Airstrikes kill 16 civilians as US-backed Syrian forces battle to take last Daesh pocket

In this Sunday, Feb. 10, 2019 image from video provided by Hawar News Agency, ANHA, an online Kurdish news service, civilians flee fighting near Baghouz, Syria. (AP)
Updated 11 February 2019
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Airstrikes kill 16 civilians as US-backed Syrian forces battle to take last Daesh pocket

  • Seven children among the dead, Syrian Observatory for Human Rights said
  • The SDF announced the final push to expel hundreds of diehard extremists from that patch on the Iraq border

NEAR BAGHOUZ: US-led coalition air strikes on the last Daesh pocket in Syria on Monday killed 16 civilians, including at least seven children, a war monitor said.
Eight women and one elderly man were also among the civilians killed while trying to flee towards the Iraqi border, said Rami Abdel Rahman, the head of the Britain-based Syrian Observatory for Human Rights.
The coalition was not immediately available for comment, but has repeatedly said it does its utmost to avoid targeting civilians.
The Kurdish-led Syrian Democratic Forces (SDF) backed by artillery fire from a US-led coalition continued to battle a fierce extremist fightback Monday.
Mushrooming black clouds rose over the embattled extremist holdout in eastern Syria, as missiles and a warplane streaked through the sky.
More than four years after the extremists declared a “caliphate” across large parts of Syria and neighboring Iraq, several offensives have whittled that proto-state down to a tiny holdout.
The SDF on Saturday announced the final push to expel hundreds of diehard extremists from that patch on the Iraq border.
The US-led coalition maintained a steady beat of bombings on the last Daesh pocket on Monday after an early morning Daesh counterattack caused several SDF casualties.
“IS launched a counterattack on our forces and we are now responding with rockets, air strikes and direct clashes,” SDF spokesman Mustafa Bali told AFP.
The sound of bombs echoed dozens of kilometers away and columns of dark grey smoke could be seen from SDF territory.
Bali said there were “dozens of SDF hostages held by IS” inside their last foothold, but denied reports of executions.
The Syrian Observatory for Human Rights, a Britain-based monitor, said the alliance of Kurdish and Arab fighters had pressed on Monday morning in the face of tough obstacles.
“The SDF are advancing slowly in what remains of the IS pocket” on the edges of the village of Baghouz, Observatory chief Rami Abdel Rahman said.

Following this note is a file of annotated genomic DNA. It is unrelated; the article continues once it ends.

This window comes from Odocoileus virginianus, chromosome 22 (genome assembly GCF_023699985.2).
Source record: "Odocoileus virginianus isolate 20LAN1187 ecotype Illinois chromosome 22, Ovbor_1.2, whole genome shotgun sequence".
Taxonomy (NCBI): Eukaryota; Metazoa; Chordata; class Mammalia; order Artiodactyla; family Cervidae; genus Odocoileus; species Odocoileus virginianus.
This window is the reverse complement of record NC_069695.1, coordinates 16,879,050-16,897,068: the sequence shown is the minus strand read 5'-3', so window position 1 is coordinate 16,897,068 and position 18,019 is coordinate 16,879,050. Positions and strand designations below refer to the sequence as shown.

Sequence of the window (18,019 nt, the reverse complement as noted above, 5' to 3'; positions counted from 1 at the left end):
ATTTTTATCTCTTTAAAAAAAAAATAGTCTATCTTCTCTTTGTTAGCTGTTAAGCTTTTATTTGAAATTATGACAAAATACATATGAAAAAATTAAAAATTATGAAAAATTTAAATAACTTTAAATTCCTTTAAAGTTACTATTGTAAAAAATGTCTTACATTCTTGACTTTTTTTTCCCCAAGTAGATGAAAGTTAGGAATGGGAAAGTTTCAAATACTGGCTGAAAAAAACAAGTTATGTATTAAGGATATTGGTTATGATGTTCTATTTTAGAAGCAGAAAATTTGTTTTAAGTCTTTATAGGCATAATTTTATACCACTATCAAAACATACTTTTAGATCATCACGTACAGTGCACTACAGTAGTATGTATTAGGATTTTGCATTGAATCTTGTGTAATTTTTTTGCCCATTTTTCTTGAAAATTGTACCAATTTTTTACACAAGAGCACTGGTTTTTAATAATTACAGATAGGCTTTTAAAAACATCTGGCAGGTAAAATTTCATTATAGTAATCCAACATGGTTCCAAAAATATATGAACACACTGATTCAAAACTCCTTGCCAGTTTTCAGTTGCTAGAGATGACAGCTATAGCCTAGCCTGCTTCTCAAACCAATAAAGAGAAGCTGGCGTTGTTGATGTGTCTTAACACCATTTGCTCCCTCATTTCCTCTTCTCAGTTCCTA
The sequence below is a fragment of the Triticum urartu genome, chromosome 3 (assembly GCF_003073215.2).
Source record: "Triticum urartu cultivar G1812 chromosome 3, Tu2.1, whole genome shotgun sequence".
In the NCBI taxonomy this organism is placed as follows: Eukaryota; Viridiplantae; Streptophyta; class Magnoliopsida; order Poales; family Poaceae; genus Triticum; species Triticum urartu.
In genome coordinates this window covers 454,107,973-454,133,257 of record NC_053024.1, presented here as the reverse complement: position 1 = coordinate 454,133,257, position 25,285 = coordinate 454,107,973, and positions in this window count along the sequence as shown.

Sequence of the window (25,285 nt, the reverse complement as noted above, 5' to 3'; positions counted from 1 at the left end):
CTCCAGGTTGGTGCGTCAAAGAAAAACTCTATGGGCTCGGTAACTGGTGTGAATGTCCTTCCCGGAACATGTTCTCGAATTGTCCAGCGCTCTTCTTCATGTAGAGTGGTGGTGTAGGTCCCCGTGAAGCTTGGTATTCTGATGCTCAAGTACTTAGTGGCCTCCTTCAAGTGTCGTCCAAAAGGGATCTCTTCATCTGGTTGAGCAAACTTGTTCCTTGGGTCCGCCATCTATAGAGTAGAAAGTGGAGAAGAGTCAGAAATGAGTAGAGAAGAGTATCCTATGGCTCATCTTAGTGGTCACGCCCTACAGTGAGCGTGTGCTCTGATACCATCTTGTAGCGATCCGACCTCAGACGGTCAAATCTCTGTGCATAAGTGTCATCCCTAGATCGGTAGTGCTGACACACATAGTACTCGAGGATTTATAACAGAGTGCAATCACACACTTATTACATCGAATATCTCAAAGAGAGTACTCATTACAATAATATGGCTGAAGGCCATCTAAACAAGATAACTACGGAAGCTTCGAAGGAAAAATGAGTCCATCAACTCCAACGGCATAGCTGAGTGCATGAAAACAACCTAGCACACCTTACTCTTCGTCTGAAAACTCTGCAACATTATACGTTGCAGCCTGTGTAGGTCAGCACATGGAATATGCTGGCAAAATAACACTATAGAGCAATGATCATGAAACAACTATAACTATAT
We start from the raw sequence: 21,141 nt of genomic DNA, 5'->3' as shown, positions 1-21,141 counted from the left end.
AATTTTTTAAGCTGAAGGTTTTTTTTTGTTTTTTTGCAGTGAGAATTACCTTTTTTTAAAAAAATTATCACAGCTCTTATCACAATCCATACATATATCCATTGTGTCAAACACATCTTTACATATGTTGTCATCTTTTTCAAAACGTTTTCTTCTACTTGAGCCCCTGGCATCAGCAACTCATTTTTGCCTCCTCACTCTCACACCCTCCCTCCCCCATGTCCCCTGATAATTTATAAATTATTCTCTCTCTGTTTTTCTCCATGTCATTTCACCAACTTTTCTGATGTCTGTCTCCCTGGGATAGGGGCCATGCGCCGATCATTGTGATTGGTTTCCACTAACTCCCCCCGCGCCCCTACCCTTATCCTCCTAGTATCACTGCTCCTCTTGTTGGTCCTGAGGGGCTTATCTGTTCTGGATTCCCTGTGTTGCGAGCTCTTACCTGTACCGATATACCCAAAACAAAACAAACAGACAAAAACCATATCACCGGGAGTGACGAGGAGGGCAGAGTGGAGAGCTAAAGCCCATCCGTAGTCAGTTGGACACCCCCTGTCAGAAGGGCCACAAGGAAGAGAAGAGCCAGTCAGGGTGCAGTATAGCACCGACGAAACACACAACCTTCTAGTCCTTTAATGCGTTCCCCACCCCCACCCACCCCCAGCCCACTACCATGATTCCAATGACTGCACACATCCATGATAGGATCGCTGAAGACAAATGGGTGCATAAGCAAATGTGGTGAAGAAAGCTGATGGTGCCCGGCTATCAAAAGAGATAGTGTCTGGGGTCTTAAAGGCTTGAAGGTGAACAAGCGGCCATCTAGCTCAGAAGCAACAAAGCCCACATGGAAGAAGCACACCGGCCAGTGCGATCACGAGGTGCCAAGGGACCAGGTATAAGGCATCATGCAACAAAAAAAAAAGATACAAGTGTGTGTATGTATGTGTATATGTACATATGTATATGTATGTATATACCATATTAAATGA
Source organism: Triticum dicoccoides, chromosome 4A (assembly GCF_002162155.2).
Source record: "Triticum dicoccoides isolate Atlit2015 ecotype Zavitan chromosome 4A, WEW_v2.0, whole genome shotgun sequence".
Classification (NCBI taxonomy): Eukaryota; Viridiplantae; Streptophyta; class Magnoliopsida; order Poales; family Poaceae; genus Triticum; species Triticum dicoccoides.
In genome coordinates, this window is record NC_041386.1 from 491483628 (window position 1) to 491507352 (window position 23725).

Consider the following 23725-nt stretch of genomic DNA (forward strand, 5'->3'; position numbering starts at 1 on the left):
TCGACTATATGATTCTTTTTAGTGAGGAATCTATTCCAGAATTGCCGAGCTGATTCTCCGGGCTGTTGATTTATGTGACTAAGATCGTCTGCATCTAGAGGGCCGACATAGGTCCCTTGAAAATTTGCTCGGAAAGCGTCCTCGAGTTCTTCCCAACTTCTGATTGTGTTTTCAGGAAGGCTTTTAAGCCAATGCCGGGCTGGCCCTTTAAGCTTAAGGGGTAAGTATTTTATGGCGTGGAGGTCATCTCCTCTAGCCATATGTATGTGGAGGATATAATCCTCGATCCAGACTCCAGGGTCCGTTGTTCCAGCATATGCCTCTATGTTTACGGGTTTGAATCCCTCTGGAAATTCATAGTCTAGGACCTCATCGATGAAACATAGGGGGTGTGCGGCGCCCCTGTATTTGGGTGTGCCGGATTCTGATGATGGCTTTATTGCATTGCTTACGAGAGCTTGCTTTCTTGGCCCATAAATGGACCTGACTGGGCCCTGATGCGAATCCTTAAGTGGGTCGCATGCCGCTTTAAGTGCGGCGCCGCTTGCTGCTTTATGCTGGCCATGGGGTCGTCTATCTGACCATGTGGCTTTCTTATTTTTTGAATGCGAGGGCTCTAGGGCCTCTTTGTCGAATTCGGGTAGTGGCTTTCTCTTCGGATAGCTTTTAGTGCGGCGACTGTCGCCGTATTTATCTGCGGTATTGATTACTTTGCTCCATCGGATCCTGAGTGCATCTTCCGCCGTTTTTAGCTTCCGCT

But land mines, Daesh snipers, and tunnels the extremists have dug out for their defense are hindering the advance, he said.
Backed by coalition air strikes, the SDF alliance has been battling to oust the extremists from the eastern province of Deir Ezzor since September.
Since December, tens of thousands of people, most women and children related to Daesh fighters, have fled to SDF territory.
US-backed forces have screened the new arrivals, weeding out potential extremists for questioning.
On Monday, dozens of coalition and SDF fighters were stationed at a screening point for new arrivals from Daesh areas.
Coalition forces stood over about 20 men who were crouching on the ground.
Some 600 people were able to reach SDF territory on Sunday after fleeing the fighting, the Observatory said.
Among them, were 20 suspected IS members, including two French women, seven Turks, and three Ukrainians, said the monitor, which relies on sources inside Syria.
The SDF — which has said it expects the final offensive to be over in days — announced Sunday that it had taken some 40 positions from the extremists following direct combat involving light weapons.
The alliance had earlier said that up to 600 jihadists as well as hundreds of civilians could remain inside a patch four square kilometers (one mile square).
Spokesman Bali said Daesh leader Abu Bakr Al-Baghdadi, the man who pronounced the cross-border “caliphate” in 2014, was not among them, and likely not in Syria.


Israel’s Arabs poised to gain new voice after tight election

Updated 43 min 9 sec ago

Israel’s Arabs poised to gain new voice after tight election

  • The Arab bloc appears to have met or fallen short of its performance in 2015, when it won 13 seats

JERUSALEM: Israel’s Arab coalition appears poised to emerge as the main opposition bloc following Tuesday’s election, a historic first that would grant a new platform to a long-marginalized minority.
Near-complete results Wednesday indicated the Joint List won about a dozen seats in the 120-member assembly, coming third after the Blue and White party of former military chief Benny Gantz and the right-wing Likud party of Prime Minister Benjamin Netanyahu.
In absolute terms, the Arab bloc appears to have met or fallen short of its performance in 2015, when it won 13 seats.
But this time around, due to the shifting constellation of Israeli politics, it would be well-placed to lead the opposition if a national unity government of the two largest parties is formed, as seems likely.